Air of authority: CIBSE’s guidance on indoor air quality

With the UK government coming under increasing pressure to tackle air pollution, Hywel Davies reviews the CIBSE guidance on building air quality

European air-quality standards require member states to undertake air-quality assessments and report the results annually. The EU Directive 2008/50/EC on Ambient Air Quality and Cleaner Air for Europe, and the Fourth Daughter Directive (2004/107/EC), are implemented through the Air Quality Standards Regulations 2010 and further legislation in the devolved administrations.

Monitoring has shown that much of the UK has a problem with pollution, and specifically with nitrogen oxide (NOx) emissions. The latest annual report published for 20151 shows that – out of 43 monitoring zones in the UK – just six met the limit for annual mean NOx levels. By far the worst case is London, but a number of other urban centres are also well above the limit.

As a result, the UK government has been under pressure to produce a plan to reduce NOx emissions to the limits set in the 2010 regulations. The latest version was published on 26 July2 to much media comment, and included the proposals to ban the sale of new diesel- and petrol-engine vehicles from 2040.

Out of 43 monitoring zones in the UK, just six met the limit for annual mean nitrogen dioxide levels

In the meantime, there has been a flurry of activity in the building services press over standards for indoor air quality (IAQ). The Greater London Authority is consulting on the planning framework for the London Plan, and there have been calls for the creation of an air-quality standard. Given the pollution levels in London, delivering acceptable and healthy air quality inside a building is more of a challenge than it is in Brighton, Blackpool or the Borders – all of which meet the legal limits.

But there is considerable CIBSE guidance available for services engineers delivering projects in urban areas with higher levels of pollution. IAQ is addressed in detail in CIBSE technical guidance, with principal references being Guides A and B, and further guidance in AM10 Natural Ventilation, TM57 Schools, TM21 – on minimising pollution at air intakes – and KS17, which offers an overview of the topic. The new edition of TM40, on health in buildings, will also address air-quality issues.

Guide A Chapter 0 gives the background to health and indoor air quality in building design, while chapter 1 sets out the primary criteria and associated indicative air-supply rates.

Chapter 4 includes the basic ventilation rates, in litres per second per person, for the BS EN 13779 IAQ categories, where IDA 1 is the highest indoor air quality and IDA 4 the lowest. The chapter also recommends ventilation rates for specific spaces in dwellings and offices, and gives references for spaces such as call centres, clean rooms and prison cells.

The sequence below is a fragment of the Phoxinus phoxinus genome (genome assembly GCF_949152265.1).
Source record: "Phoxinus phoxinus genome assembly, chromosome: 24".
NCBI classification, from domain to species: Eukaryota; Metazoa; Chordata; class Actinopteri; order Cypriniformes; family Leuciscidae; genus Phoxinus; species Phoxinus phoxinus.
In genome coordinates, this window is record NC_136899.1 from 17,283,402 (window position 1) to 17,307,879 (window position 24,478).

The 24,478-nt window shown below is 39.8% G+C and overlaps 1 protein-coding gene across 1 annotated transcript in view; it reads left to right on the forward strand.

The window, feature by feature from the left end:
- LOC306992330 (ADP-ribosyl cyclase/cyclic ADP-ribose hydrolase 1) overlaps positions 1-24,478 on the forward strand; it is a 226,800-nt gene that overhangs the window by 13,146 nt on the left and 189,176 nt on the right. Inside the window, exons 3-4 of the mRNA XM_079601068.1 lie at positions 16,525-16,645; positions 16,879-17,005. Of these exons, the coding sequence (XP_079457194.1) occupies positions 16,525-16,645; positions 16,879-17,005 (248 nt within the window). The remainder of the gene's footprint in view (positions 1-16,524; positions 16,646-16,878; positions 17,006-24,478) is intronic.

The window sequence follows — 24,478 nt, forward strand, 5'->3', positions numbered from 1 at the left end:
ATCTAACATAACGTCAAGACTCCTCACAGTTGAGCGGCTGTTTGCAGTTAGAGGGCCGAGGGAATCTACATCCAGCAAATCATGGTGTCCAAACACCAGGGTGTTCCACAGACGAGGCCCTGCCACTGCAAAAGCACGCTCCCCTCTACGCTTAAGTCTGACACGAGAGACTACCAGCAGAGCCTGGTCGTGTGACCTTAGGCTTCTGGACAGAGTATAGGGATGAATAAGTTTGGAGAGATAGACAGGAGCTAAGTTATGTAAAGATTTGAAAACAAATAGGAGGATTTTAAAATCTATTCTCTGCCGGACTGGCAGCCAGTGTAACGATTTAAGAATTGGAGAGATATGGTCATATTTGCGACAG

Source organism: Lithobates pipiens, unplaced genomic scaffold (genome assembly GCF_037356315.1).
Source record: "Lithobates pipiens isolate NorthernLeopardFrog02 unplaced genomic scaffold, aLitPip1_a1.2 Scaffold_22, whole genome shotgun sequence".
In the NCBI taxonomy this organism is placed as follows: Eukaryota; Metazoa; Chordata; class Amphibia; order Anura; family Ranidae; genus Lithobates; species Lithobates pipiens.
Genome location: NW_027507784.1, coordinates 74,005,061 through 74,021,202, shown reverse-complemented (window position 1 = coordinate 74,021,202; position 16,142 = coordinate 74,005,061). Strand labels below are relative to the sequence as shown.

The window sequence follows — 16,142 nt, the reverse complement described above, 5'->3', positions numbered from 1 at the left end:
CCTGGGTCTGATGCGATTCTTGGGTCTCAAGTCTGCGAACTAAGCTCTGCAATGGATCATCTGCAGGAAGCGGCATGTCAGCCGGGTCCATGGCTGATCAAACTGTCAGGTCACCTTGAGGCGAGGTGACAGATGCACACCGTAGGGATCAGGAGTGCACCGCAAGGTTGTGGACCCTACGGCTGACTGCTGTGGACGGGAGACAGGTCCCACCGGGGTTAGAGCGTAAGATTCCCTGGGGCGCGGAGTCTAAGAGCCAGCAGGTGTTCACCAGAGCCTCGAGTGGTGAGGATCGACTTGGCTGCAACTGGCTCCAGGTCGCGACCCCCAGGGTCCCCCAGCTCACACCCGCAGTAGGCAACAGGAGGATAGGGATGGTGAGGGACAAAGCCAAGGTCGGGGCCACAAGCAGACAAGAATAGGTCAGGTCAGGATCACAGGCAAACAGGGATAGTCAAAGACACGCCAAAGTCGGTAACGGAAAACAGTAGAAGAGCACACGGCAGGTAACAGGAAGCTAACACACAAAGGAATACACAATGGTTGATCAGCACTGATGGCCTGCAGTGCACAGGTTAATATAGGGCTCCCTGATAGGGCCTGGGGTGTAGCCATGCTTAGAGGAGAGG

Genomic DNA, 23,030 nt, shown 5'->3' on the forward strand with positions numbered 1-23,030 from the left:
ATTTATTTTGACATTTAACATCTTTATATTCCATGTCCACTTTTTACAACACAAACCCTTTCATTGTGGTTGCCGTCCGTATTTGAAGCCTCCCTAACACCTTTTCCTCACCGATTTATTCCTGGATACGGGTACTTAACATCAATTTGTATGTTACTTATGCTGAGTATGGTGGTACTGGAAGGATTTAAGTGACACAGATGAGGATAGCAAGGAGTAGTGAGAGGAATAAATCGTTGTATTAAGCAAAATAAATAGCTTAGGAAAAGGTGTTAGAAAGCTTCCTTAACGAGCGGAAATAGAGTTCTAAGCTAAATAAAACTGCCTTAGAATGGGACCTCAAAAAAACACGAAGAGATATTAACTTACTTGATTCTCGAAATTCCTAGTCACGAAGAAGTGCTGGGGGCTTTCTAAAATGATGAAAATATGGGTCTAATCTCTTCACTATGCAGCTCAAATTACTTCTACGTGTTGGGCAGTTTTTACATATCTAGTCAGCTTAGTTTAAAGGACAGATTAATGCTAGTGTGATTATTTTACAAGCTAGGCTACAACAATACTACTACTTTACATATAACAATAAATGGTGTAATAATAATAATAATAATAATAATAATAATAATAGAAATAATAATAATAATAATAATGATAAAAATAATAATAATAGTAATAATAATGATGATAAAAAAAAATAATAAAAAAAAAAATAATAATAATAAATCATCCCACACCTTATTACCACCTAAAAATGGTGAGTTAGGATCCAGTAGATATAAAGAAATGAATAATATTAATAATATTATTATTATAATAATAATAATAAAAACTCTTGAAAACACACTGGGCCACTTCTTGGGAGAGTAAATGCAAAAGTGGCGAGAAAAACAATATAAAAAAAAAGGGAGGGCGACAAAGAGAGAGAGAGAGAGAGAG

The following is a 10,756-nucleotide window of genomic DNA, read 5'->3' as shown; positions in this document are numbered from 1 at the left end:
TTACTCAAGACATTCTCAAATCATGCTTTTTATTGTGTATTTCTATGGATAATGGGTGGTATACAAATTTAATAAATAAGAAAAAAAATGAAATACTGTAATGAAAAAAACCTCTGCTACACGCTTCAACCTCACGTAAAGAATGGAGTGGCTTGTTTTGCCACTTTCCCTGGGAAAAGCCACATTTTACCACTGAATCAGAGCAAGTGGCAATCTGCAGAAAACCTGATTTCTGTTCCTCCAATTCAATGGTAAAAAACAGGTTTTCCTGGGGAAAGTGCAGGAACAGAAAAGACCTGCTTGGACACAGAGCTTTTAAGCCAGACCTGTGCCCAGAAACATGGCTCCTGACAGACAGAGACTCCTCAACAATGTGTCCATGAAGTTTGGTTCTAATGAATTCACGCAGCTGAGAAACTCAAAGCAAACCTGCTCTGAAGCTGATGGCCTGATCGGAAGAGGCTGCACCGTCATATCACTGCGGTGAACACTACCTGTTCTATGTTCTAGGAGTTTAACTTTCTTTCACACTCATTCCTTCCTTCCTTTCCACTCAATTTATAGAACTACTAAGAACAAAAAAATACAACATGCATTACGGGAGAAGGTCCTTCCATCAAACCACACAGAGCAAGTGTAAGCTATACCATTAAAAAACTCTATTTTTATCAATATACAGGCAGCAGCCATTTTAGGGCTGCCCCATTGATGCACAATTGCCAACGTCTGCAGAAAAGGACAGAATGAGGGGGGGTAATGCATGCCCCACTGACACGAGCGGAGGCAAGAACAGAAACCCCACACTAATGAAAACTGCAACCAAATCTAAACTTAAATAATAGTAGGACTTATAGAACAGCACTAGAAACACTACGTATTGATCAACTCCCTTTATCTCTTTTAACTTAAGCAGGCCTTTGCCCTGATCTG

In addition, it introduces the classic ‘pollution concentration equation’ for assessing the potential of a space to control levels of transient pollutants, with an example of occupant CO2 emissions and polluted outdoor air.

Chapter 8 provides the main commentary on IAQ, with typically required fresh-air supply rates for acceptable CO2 levels. There is guidance on indoor pollutants and their health – and sensory – effects, and links to relevant occupational exposure limits. Table 8.3 shows the influence of poor system practices, such as unclean ductwork, on occupant respiratory symptoms.

The chapter also considers the importance and impact of outdoor air on IAQ, the typical relative pollution of the ‘fresh’ air we use, and means of moderating the impact of poor outdoor air quality on IAQ. There is a brief discussion of the impact of IAQ on sickness and productivity – a topic that is coming to the fore with the growing interest in wellbeing in buildings.

There is now a page on the CIBSE website3 that offers a detailed review of all the published, peer-reviewed CIBSE guidance on indoor air quality, as well as recent CIBSE Journal articles. The page is an essential read for anyone working on the topic.

While engineers have to design for the prevailing conditions, better outdoor air quality and reduced levels of pollutants will improve the quality of the ‘fresh’ air we use to ventilate our buildings. It will also reduce the need for measures to remove or control outdoor pollution inside buildings.

For these reasons, it is essential that government takes serious steps to control pollution and meet the current legal standards. In the meantime, Journal readers should make full use of the available guidance and standards for indoor air quality.


  1. Air Pollution in the UK 2015, September 2015, Department for Environment, Food and Rural Affairs (Defra)
  2. UK plan for tackling roadside nitrogen dioxide concentrations, July 2017, Defra and the Department for Transport
  3. Indoor air quality – an outline of CIBSE information, May 2017
  • Dr Hywel Davies is technical director at CIBSE